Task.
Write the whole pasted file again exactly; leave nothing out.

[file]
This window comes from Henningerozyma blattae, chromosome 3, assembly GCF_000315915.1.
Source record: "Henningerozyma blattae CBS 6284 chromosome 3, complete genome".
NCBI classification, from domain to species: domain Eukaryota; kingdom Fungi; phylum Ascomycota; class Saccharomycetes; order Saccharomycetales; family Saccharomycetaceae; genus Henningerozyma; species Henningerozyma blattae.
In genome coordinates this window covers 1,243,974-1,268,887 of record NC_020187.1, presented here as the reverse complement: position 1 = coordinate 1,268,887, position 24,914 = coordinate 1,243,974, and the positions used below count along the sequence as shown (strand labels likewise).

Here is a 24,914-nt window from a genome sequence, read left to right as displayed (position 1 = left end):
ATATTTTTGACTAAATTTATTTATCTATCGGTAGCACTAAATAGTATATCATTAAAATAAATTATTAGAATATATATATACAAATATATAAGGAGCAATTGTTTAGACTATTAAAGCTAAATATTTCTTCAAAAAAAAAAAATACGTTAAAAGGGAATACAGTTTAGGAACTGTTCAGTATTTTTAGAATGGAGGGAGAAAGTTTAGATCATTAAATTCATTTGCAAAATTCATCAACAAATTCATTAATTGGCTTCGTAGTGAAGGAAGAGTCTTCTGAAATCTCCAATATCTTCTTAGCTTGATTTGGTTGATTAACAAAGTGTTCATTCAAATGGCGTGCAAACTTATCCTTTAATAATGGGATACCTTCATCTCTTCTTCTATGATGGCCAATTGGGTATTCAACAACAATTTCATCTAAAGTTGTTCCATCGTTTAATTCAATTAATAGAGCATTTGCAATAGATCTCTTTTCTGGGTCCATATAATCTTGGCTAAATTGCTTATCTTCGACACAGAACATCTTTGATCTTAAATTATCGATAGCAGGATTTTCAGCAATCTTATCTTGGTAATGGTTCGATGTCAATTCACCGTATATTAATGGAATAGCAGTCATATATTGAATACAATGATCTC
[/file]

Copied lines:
This window comes from Henningerozyma blattae, chromosome 3, assembly GCF_000315915.1.
Source record: "Henningerozyma blattae CBS 6284 chromosome 3, complete genome".
NCBI classification, from domain to species: domain Eukaryota; kingdom Fungi; phylum Ascomycota; class Saccharomycetes; order Saccharomycetales; family Saccharomycetaceae; genus Henningerozyma; species Henningerozyma blattae.
In genome coordinates this window covers 1,243,974-1,268,887 of record NC_020187.1, presented here as the reverse complement: position 1 = coordinate 1,268,887, position 24,914 = coordinate 1,243,974, and the positions used below count along the sequence as shown (strand labels likewise).

Here is a 24,914-nt window from a genome sequence, read left to right as displayed (position 1 = left end):
ATATTTTTGACTAAATTTATTTATCTATCGGTAGCACTAAATAGTATATCATTAAAATAAATTATTAGAATATATATATACAAATATATAAGGAGCAATTGTTTAGACTATTAAAGCTAAATATTTCTTCAAAAAAAAAAAATACGTTAAAAGGGAATACAGTTTAGGAACTGTTCAGTATTTTTAGAATGGAGGGAGAAAGTTTAGATCATTAAATTCATTTGCAAAATTCATCAACAAATTCATTAATTGGCTTCGTAGTGAAGGAAGAGTCTTCTGAAATCTCCAATATCTTCTTAGCTTGATTTGGTTGATTAACAAAGTGTTCATTCAAATGGCGTGCAAACTTATCCTTTAATAATGGGATACCTTCATCTCTTCTTCTATGATGGCCAATTGGGTATTCAACAACAATTTCATCTAAAGTTGTTCCATCGTTTAATTCAATTAATAGAGCATTTGCAATAGATCTCTTTTCTGGGTCCATATAATCTTGGCTAAATTGCTTATCTTCGACACAGAACATCTTTGATCTTAAATTATCGATAGCAGGATTTTCAGCAATCTTATCTTGGTAATGGTTCGATGTCAATTCACCGTATATTAATGGAATAGCAGTCATATATTGAATACAATGATCTC